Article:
Amid all of the lockout nonsense, yesterday actually brought some fairly good news for Maverick fans: according to ESPN.com’s Chris Broussard, Tyson Chandler, who was being pursued by the Zhejiang Guangsha Lions of the Chinese Basketball Association, has opted to reject the team’s offer and remain stateside. As a free agent, Chandler was among the limited number of players who would actually be allowed – per a recent CBA ruling — to sign in China, and the fact that he turned down the offer could be seen as an initial indication that Chandler might skip out on overseas basketball altogether.
Which, given Chandler’s somewhat fragile injury history, is the greatest victory Mavs fans can claim on a day ruled by the lockout’s legal proceedings.
As much as Dirk Nowitzki’s commitments with the German National Team have put a bad taste in Mark Cuban’s mouth over the years, Nowitzki isn’t a player who merits considerable worry. He works hard, he stays in shape, and over the course of his NBA career, has missed an average of 3.3 games per season. That’s impossibly good, and it’s largely because of his rigorous preparation and conservative playing style. Both of those things remained constant in Nowitzki’s overseas travels, as they would if Dirk were to play for Real Madrid or any of Germany’s most appealing teams. A significant injury to Nowitzki would be devastating to Dallas, but his involvement in non-NBA basketball — which is very much a possibility in the months to come if the lockout isn’t resolved — is about as low-risk as such things come.
Tyson Chandler is a different story. Chandler’s first season in Dallas came and went without incident, but that in itself was atypical; Chandler has played in 75 games in a given season only four times during his 10-year career, with his most recent seasons (prior to arriving in Dallas) being especially limited. Chandler played a total of 96 games in two seasons for Charlotte and New Orleans, and when he did make it onto the court he was hampered by the lingering aftereffects of a handful of lower body ailments. Lest we forget, Chandler was the rare player to actually fail a post-trade physical examination, as a 2009 deal that would’ve landed Chandler in OKC was rescinded due to injury concerns.
Nowitzki, iron man that he is, can make a decision to play overseas with relative freedom. He can explore his options and decide on the terms of those proposed deals alone. Chandler, however, has another dimension to his decision that would be imprudent to ignore. That unfortunate potential for injury — which would appear to be higher for Chandler than the average player — could significantly impact the course of his NBA career.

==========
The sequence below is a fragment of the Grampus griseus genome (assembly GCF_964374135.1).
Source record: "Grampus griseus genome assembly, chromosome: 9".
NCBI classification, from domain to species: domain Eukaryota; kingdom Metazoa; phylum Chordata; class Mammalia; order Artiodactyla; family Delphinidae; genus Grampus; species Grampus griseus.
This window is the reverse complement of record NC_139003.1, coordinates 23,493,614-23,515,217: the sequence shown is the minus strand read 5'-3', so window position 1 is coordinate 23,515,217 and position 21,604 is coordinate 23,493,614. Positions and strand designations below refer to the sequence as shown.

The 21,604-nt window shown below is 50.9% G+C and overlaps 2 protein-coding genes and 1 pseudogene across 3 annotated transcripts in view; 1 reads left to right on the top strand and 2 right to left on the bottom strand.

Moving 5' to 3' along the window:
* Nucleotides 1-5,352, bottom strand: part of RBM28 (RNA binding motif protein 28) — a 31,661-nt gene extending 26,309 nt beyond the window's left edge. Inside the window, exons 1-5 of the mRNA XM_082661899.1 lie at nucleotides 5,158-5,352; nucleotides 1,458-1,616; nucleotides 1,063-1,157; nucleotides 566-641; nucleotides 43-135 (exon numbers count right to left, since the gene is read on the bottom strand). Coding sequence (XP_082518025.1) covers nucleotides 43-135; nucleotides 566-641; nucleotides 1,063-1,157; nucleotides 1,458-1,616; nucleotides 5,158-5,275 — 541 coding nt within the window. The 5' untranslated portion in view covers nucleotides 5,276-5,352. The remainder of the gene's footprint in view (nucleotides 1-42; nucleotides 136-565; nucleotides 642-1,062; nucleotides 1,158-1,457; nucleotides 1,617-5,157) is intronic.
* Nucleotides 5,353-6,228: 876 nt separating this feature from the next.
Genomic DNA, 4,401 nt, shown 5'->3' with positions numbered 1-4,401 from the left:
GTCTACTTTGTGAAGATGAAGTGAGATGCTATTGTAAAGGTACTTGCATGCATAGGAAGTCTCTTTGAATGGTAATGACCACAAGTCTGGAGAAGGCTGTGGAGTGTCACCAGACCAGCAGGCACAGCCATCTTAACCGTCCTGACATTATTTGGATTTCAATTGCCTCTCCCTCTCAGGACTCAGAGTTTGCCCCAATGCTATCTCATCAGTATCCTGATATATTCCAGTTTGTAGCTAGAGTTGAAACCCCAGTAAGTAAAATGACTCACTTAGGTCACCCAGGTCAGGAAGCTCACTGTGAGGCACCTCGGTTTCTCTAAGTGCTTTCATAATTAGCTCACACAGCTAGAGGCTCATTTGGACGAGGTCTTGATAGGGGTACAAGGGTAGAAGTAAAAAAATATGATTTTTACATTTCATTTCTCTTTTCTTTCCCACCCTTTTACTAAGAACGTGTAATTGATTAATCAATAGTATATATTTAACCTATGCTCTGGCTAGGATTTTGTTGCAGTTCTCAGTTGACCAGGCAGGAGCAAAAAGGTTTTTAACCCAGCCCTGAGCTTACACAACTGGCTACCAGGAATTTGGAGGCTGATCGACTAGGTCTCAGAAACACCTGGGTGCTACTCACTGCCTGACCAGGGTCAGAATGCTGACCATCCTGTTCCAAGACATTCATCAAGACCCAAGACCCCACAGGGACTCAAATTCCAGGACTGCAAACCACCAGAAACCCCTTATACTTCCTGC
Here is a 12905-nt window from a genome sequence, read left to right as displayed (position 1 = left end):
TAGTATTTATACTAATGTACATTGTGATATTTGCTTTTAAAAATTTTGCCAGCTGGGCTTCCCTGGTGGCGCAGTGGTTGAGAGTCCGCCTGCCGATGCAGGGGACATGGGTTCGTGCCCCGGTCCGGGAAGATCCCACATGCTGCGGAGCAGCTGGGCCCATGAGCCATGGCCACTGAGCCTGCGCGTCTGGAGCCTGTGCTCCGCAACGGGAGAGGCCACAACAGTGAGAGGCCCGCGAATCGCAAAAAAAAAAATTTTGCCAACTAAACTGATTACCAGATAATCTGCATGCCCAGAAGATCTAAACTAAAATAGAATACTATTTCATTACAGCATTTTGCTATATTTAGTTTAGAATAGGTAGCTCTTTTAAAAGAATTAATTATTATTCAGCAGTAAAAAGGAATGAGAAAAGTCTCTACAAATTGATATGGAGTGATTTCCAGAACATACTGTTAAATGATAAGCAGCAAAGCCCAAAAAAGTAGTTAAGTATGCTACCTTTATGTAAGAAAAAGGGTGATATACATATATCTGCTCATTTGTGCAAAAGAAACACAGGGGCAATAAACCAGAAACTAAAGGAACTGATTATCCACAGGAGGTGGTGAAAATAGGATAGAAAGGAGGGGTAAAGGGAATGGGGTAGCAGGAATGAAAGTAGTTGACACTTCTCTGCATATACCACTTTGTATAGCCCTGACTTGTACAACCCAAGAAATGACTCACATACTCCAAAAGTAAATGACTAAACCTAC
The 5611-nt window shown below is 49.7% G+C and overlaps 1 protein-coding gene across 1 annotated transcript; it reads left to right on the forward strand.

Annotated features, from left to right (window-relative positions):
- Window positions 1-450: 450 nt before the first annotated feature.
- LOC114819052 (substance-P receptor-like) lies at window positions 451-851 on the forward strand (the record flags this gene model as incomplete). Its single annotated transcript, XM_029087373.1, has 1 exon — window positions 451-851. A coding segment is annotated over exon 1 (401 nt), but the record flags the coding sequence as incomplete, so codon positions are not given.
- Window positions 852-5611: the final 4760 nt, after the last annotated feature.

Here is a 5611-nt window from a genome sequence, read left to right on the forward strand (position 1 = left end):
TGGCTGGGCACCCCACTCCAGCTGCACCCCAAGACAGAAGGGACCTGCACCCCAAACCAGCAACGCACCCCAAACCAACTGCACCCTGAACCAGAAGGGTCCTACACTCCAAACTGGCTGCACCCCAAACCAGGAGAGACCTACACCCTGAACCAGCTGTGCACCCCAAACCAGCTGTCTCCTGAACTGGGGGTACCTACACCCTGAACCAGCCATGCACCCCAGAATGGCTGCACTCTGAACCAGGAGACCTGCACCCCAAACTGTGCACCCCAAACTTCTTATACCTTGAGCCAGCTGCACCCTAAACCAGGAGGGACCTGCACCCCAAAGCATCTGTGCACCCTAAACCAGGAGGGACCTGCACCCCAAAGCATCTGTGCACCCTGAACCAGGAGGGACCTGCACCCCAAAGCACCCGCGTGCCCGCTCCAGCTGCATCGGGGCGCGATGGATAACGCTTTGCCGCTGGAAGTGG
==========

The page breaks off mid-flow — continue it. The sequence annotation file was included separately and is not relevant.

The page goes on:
Chandler’s stock has skyrocketed in light of his role in Dallas’ title efforts, and he’s set to receive a fairly massive contract offer from any number of teams interested in his services. Playing in China would not only have delayed Chandler’s immediate earning ability should the lockout be lifted (the CBA doesn’t technically allow for NBA out clauses, meaning every player signed would have to remain with their CBA team until the conclusion of their season), but it also would introduce uncertainty to what otherwise should be a certain payday. NBA GMs will line up to pay Chandler as the player he is now, and not the oft-hobbled one he was yesterday. That could very well change if he were to suffer one more notable injury, be it on U.S. soil or not. Sitting out — and sidestepping such risk — is the logical move for a player in Chandler’s position.
Thus far, we’ve seen Mavs make the right decisions on their overseas futures based on basketball considerations. Rudy Fernandez, who could very well bounce from the NBA after the conclusion of the 2011-2012 season, has invested some time with Real Madrid, a team which very clearly fits his stylistic needs. Dirk Nowitzki, who should have no fear of injury, will seriously consider offers from foreign teams as a means to stay in shape and keep doing what he loves. And Chandler, for the moment, has withstood the siren’s call of a quick paycheck and a playing opportunity for the sake of his own best interests, both in his bank account and on the court. Not all of those developments are best for the Dallas Mavericks or the fans that follow them, but these are not choices for the team — nor its fans — to make.
Every player has the power of their own agency; the lockout has made that more true than ever. All any fan could ask is that players operate in a sensible fashion, and then appreciate the good fortune when those decisions coincide with what’s best for the team at large.